Why Your Tone of Voice Is So Important to Your Children

The tone of voice you use with your children when you speak to them expresses much more than your words. In fact, it's how you convey your emotions to them.
Why Your Tone of Voice Is So Important to Your Children
Valeria Sabater

Written and verified by the psychologist Valeria Sabater.

Last update: 27 December, 2021

The way you speak to your children, the warmth you convey, and the emotional balance you impart to them can alter their brains. For example, aggressive communication and yelling create self-defeating stress. Therefore, variables such as pitch and modulation are dimensions of great relevance. In fact, your tone of voice is extremely important to your children.

For a long time, scientists were interested to discover whether the parents’ voices or faces have the most emotional impact on a baby. They now know that the voice is far more important than a simple facial expression.

Imagine for a moment, a little one who’s just arrived in the world. As soon as they’re born, their mother puts them directly in front of herself with little distance from her face. We know that babies’ vision is extremely blurry, but they quickly learn to differentiate some faces from others. However, it’s the voices that capture their interest the most and act as a great emotional channel. What’s more, the newborn child already knows their mother because they’ve been used to hearing her voice for months from inside her womb.

When a parent interacts with their baby, emotional prosody (timbre, intonation, and volume) acts as an extremely meaningful and important form of communication.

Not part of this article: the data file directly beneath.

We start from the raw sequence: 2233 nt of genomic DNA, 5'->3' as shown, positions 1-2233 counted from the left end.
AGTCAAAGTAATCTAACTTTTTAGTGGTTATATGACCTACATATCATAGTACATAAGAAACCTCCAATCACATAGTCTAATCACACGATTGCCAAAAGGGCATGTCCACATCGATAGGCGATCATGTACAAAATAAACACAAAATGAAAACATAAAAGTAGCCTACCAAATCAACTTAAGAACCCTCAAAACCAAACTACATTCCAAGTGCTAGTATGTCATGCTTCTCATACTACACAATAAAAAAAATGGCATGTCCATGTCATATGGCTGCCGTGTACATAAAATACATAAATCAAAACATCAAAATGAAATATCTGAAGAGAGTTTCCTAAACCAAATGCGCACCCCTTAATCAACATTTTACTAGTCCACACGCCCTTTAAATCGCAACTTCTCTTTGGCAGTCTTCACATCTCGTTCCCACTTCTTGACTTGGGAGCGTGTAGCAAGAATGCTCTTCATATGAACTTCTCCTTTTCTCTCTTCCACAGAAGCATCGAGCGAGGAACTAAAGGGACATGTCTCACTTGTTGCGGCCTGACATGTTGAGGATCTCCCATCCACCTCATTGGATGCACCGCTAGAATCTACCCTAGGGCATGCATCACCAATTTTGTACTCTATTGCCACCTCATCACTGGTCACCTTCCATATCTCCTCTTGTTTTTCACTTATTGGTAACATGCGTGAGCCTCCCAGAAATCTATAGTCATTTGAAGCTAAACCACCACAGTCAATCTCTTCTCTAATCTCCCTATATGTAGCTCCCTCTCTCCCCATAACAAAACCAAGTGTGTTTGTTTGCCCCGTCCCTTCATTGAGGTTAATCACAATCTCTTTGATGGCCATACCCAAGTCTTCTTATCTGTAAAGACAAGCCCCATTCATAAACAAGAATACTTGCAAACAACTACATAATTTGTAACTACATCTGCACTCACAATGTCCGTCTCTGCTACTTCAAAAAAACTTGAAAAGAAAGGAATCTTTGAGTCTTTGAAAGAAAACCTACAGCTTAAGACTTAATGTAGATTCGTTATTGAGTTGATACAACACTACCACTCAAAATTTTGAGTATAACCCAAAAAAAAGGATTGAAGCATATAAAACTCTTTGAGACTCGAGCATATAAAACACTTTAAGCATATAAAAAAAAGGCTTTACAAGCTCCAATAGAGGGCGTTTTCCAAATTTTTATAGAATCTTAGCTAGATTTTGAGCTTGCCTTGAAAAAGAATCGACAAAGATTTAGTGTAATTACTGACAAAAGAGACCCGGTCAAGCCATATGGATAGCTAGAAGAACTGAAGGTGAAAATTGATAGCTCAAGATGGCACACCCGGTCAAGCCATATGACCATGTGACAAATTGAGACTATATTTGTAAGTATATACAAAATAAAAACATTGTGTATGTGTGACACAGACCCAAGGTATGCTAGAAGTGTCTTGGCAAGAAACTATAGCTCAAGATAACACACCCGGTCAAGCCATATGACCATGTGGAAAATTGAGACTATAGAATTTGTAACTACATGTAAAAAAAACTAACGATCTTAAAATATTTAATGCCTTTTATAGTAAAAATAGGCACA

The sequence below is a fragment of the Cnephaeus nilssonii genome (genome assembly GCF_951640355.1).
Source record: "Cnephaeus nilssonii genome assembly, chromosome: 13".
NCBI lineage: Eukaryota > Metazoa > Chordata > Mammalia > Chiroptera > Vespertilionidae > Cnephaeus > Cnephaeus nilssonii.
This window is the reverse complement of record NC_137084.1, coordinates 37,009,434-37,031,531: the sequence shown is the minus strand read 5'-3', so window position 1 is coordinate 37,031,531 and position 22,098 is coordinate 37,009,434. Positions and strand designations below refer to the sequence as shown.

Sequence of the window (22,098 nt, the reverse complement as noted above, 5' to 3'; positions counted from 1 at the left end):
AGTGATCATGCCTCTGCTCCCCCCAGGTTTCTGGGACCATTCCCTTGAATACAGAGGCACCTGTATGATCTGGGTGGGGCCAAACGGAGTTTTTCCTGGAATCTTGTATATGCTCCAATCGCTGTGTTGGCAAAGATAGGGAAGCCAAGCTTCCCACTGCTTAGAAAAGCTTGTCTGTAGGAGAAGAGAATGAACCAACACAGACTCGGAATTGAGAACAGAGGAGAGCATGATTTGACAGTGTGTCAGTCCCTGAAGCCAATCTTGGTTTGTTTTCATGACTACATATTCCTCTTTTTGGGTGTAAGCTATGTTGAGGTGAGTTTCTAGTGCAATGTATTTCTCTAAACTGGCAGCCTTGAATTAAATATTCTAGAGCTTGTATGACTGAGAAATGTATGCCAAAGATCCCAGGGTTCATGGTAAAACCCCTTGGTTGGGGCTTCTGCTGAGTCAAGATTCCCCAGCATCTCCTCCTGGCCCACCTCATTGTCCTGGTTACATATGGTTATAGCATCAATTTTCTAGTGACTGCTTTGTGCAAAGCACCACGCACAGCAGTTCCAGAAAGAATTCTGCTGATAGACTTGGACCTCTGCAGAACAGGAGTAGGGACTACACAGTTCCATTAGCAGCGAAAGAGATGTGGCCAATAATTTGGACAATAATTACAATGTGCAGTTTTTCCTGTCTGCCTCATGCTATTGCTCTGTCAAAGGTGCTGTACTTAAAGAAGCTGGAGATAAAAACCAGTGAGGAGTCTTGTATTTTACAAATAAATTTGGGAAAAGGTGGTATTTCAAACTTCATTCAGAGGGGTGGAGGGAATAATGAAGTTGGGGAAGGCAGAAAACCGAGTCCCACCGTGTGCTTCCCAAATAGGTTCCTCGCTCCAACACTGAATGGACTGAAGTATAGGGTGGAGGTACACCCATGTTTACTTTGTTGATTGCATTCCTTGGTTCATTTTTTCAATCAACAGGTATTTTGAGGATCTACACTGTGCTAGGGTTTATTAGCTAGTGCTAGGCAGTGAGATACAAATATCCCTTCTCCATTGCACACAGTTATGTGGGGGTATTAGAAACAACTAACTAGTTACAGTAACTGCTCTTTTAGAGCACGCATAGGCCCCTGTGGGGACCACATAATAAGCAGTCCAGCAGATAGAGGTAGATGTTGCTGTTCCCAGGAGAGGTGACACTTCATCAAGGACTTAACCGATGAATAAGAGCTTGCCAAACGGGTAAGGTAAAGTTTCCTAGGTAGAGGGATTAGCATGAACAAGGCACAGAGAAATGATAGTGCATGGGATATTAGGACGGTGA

Father talking to his baby symbolizing the importance of taking care of your tone of voice

Why’s your tone of voice so important for children?

There are times when, almost without realizing it, you end up yelling at your children. Or, if it isn’t a shout, it might be a gruff and threatening tone of voice. You do it to get them to listen to you, to pay attention, to stop being disruptive, or to simply vent your feelings when they’ve been naughty.

However, you soon feel sorry. Because you know that yelling isn’t educational. Furthermore, it has a severe impact on child development. In fact, the University of Montreal (Canada) conducted a study that showed that harsh parenting practices based on yelling and physical punishment reduce children’s brain development.

It’s important to remember that your tone of voice is the most important thing for children. Furthermore, parents and educators alike must understand that any type of communication can be harmful.

Indeed, your voice is a powerful channel when it comes to validating and reinforcing children’s self-esteem. For this reason, you must speak with respect and affection so that they feel safe, loved, and comfortable with you.

Clarity, slowness, and good emotional prosody

Above everything else, your emotion is transmitted in your intonation. A calm tone of voice, a well-regulated timbre, and a calm modulation accompanied by a non-rushed articulation are gratifying for the infantile brain. In fact, it means speaking clearly, slowly, and lovingly.

However, this doesn’t mean that you shouldn’t look at them with an angry expression when the occasion justifies it. Indeed, this emotion is part of the complex palette of human feelings. Furthermore, there’s nothing wrong with children seeing anger reflected in your expression. It’s perfectly permissible. However, this kind of expression shouldn’t be accompanied by shouting and threats.